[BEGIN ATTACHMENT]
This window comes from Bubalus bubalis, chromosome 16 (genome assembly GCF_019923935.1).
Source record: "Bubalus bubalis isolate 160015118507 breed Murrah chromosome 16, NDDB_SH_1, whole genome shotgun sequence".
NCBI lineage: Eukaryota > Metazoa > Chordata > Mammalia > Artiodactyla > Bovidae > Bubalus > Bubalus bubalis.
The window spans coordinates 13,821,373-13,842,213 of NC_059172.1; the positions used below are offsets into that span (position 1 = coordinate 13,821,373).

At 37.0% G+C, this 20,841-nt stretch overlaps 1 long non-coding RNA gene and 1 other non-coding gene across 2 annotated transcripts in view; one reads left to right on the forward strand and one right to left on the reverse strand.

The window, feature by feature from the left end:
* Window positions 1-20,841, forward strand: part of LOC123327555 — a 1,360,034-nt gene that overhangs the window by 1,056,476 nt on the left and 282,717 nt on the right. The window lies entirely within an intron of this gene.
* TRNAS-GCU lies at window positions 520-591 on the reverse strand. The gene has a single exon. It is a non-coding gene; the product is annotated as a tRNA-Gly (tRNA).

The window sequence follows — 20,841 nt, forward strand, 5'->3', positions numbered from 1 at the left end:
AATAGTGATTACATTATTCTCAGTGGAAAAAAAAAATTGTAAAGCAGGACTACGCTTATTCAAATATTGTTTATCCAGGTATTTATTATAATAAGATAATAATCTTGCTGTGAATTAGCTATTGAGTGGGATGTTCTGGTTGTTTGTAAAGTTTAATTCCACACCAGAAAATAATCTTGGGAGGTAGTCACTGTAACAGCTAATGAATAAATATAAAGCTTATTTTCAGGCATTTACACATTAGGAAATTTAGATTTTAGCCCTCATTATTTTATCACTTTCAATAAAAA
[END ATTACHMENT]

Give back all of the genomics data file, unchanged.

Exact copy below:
This window comes from Bubalus bubalis, chromosome 16 (genome assembly GCF_019923935.1).
Source record: "Bubalus bubalis isolate 160015118507 breed Murrah chromosome 16, NDDB_SH_1, whole genome shotgun sequence".
NCBI lineage: Eukaryota > Metazoa > Chordata > Mammalia > Artiodactyla > Bovidae > Bubalus > Bubalus bubalis.
The window spans coordinates 13,821,373-13,842,213 of NC_059172.1; the positions used below are offsets into that span (position 1 = coordinate 13,821,373).

At 37.0% G+C, this 20,841-nt stretch overlaps 1 long non-coding RNA gene and 1 other non-coding gene across 2 annotated transcripts in view; one reads left to right on the forward strand and one right to left on the reverse strand.

The window, feature by feature from the left end:
* Window positions 1-20,841, forward strand: part of LOC123327555 — a 1,360,034-nt gene that overhangs the window by 1,056,476 nt on the left and 282,717 nt on the right. The window lies entirely within an intron of this gene.
* TRNAS-GCU lies at window positions 520-591 on the reverse strand. The gene has a single exon. It is a non-coding gene; the product is annotated as a tRNA-Gly (tRNA).

The window sequence follows — 20,841 nt, forward strand, 5'->3', positions numbered from 1 at the left end:
AATAGTGATTACATTATTCTCAGTGGAAAAAAAAAATTGTAAAGCAGGACTACGCTTATTCAAATATTGTTTATCCAGGTATTTATTATAATAAGATAATAATCTTGCTGTGAATTAGCTATTGAGTGGGATGTTCTGGTTGTTTGTAAAGTTTAATTCCACACCAGAAAATAATCTTGGGAGGTAGTCACTGTAACAGCTAATGAATAAATATAAAGCTTATTTTCAGGCATTTACACATTAGGAAATTTAGATTTTAGCCCTCATTATTTTATCACTTTCAATAAAAA